Alnwick school to lead regional project putting creativity at the centre of learning

An Alnwick school has been chosen to lead a project aimed at improving creativity in the classroom.

Thursday, 4th November 2021, 1:39 pm
Students rehearsing for their latest production.
Students rehearsing for their latest production.

Duchess’s Community High School (DCHS) is working in partnership with Creativity, Culture and Education on a three-year programme exploring teaching for creativity across the curriculum.

Primary schools in Seahouses, Swarland and Cambois have also been selected.

The new North East Creativity Collaboratives Network (NECCN) led by DCHS is one of only eight pilot projects across the whole of England.

Duchess's Community High School co-heads James Wilson and Alan Rogers.

DCHS co-heads Alan Rogers and James Wilson said: “We have a strong culture and ethos of creative learning embedded at the heart of our curriculum and are deeply committed to supporting all our students to reach their potential as creative capable learners.

"We are excited to be working with not only some of our feeder primary schools, but also schools with a similar ethos across the North East.

"Leading this network for the North East is an amazing opportunity and we look forward to the challenge.”

Ruth Brown, DCHS head of Creative Arts Faculty, added: “As one of only eight lead schools chosen across the whole country, this pilot project reflects our commitment to putting creativity at the centre of learning and to raising aspirations and improving the life chances of children and young people in the North East.

"We are excited and proud to be working with an amazing network of schools who are also passionate about this commitment.”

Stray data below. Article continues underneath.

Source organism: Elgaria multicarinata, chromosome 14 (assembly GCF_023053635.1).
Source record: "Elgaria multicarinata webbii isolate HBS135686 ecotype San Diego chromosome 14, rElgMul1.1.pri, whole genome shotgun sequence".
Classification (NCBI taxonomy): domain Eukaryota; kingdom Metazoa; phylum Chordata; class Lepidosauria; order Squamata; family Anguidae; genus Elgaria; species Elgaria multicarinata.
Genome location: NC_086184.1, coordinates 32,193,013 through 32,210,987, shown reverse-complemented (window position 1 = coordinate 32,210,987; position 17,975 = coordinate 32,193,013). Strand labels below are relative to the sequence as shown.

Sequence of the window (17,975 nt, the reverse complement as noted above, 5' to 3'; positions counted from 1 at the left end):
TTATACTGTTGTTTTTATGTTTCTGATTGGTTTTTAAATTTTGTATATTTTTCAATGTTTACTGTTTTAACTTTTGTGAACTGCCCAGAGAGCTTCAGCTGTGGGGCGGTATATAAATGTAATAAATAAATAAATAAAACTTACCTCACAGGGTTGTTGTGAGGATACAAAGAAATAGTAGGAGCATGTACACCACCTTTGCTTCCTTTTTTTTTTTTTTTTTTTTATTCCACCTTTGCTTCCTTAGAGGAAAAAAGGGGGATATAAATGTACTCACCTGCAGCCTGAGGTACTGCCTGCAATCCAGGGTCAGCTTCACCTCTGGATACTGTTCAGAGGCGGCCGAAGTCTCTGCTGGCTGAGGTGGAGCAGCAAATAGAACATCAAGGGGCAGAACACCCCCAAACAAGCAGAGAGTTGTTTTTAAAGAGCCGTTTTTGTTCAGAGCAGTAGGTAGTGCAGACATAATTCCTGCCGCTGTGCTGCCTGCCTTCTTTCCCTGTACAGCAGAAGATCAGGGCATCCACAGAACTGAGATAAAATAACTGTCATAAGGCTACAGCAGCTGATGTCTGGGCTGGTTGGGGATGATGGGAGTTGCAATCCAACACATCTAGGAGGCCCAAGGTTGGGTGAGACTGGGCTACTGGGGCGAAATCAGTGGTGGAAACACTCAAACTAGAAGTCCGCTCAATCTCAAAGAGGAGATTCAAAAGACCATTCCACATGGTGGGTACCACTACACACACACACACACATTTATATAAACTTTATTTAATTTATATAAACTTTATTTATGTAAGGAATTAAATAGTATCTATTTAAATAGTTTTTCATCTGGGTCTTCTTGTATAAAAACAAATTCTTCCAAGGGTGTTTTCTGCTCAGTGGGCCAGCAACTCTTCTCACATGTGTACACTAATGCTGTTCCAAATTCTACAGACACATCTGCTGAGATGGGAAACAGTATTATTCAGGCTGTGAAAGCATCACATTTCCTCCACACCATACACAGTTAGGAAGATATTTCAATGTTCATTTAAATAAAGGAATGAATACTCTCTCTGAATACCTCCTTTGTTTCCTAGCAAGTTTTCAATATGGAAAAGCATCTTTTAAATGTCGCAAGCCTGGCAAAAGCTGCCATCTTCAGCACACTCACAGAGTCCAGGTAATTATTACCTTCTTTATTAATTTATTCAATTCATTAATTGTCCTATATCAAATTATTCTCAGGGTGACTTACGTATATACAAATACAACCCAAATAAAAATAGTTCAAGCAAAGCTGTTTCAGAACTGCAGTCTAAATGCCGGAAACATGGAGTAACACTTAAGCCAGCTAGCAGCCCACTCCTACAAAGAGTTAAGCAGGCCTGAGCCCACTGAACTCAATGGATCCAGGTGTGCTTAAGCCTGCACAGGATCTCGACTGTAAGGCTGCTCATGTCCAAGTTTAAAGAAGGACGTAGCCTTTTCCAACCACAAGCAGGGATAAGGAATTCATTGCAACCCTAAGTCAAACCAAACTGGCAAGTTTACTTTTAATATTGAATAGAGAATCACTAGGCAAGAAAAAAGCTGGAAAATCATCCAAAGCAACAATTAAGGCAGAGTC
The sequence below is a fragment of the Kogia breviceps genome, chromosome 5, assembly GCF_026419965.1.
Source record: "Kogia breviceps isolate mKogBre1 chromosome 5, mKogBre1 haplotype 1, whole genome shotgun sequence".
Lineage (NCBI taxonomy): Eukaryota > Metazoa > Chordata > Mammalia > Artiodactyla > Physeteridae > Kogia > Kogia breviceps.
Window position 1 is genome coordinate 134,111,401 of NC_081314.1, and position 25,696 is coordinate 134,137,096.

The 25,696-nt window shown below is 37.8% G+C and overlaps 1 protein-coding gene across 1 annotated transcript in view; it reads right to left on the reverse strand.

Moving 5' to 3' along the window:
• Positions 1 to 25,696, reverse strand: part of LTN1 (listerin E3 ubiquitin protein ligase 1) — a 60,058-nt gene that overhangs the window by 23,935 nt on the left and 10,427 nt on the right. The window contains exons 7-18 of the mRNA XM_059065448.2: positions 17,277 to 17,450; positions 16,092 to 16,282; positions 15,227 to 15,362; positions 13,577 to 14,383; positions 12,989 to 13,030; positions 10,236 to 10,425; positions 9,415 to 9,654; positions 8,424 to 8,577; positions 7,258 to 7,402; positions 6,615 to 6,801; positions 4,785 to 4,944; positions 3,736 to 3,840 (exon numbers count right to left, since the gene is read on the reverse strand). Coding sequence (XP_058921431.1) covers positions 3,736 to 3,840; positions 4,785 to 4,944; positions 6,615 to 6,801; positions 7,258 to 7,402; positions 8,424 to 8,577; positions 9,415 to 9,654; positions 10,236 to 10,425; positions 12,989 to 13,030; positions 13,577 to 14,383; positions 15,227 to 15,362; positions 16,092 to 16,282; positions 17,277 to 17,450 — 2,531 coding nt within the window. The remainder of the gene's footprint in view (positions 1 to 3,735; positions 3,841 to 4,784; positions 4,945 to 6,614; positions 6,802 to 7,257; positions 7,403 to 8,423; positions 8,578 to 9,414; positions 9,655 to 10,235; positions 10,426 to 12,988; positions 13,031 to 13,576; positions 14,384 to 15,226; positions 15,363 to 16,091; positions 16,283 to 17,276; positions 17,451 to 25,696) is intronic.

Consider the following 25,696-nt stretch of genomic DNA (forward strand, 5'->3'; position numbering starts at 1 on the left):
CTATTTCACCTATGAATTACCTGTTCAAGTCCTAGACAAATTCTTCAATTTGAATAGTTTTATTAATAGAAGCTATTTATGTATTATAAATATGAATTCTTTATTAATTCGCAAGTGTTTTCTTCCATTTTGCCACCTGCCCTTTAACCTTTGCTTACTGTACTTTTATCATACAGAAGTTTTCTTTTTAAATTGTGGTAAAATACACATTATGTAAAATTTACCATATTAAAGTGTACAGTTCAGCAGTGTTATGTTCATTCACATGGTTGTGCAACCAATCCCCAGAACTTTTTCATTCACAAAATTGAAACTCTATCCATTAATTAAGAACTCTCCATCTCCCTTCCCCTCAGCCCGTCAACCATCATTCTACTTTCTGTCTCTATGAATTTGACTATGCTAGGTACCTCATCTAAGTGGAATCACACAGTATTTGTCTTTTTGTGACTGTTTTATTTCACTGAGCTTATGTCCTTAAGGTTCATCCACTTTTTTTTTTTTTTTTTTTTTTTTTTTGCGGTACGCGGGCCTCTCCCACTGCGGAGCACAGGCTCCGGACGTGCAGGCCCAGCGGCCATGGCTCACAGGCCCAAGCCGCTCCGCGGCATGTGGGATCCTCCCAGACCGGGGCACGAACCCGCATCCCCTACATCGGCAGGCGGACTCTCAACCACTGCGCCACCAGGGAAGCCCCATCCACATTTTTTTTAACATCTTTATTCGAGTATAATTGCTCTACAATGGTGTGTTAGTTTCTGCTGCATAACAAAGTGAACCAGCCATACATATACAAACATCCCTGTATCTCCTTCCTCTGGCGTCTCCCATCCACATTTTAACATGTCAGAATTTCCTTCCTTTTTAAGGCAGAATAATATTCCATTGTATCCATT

The initiative, funded by Arts Council England and the Freelands Foundation, was one of the key recommendations of the Durham Commission on Creativity and Education which aims to make the development of creativity skills an important education policy priority.

The network will explore and experiment with a range of approaches to embedding teaching for creativity across the curriculum.

Creativity, Culture and Education (CCE) the international creative learning foundation, based in Newcastle, has committed to working with the NECCN over the life of the pilot.

CCE director, Diane Fisher-Naylor, said: “We are passionate about unlocking the creativity of children and young people across the region, supporting them to be imaginative, inquisitive, collaborative, disciplined and persistent learners.

"The North East needs its young people to leave education equipped with these skills which are in demand by employers the world over and are also key to the strengthening the region’s economic recovery.”

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